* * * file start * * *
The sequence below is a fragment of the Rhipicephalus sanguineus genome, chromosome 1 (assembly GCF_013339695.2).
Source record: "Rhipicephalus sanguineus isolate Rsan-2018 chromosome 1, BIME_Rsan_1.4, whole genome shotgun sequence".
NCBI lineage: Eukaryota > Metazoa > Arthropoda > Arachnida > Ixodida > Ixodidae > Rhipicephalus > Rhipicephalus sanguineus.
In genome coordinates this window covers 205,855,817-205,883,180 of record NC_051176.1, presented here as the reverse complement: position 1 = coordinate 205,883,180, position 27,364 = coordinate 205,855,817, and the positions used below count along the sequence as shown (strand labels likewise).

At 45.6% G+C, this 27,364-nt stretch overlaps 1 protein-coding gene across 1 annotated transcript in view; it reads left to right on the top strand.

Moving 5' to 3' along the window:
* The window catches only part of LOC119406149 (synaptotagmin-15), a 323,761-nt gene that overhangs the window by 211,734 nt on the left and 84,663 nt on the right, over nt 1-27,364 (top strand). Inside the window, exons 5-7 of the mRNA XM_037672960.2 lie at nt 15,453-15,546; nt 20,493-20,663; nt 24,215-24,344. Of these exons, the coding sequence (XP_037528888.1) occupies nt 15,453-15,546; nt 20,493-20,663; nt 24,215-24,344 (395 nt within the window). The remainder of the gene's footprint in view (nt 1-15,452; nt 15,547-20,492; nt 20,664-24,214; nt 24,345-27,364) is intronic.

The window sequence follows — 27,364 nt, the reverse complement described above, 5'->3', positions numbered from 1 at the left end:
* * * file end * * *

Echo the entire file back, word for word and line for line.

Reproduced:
The sequence below is a fragment of the Rhipicephalus sanguineus genome, chromosome 1 (assembly GCF_013339695.2).
Source record: "Rhipicephalus sanguineus isolate Rsan-2018 chromosome 1, BIME_Rsan_1.4, whole genome shotgun sequence".
NCBI lineage: Eukaryota > Metazoa > Arthropoda > Arachnida > Ixodida > Ixodidae > Rhipicephalus > Rhipicephalus sanguineus.
In genome coordinates this window covers 205,855,817-205,883,180 of record NC_051176.1, presented here as the reverse complement: position 1 = coordinate 205,883,180, position 27,364 = coordinate 205,855,817, and the positions used below count along the sequence as shown (strand labels likewise).

At 45.6% G+C, this 27,364-nt stretch overlaps 1 protein-coding gene across 1 annotated transcript in view; it reads left to right on the top strand.

Moving 5' to 3' along the window:
* The window catches only part of LOC119406149 (synaptotagmin-15), a 323,761-nt gene that overhangs the window by 211,734 nt on the left and 84,663 nt on the right, over nt 1-27,364 (top strand). Inside the window, exons 5-7 of the mRNA XM_037672960.2 lie at nt 15,453-15,546; nt 20,493-20,663; nt 24,215-24,344. Of these exons, the coding sequence (XP_037528888.1) occupies nt 15,453-15,546; nt 20,493-20,663; nt 24,215-24,344 (395 nt within the window). The remainder of the gene's footprint in view (nt 1-15,452; nt 15,547-20,492; nt 20,664-24,214; nt 24,345-27,364) is intronic.

The window sequence follows — 27,364 nt, the reverse complement described above, 5'->3', positions numbered from 1 at the left end: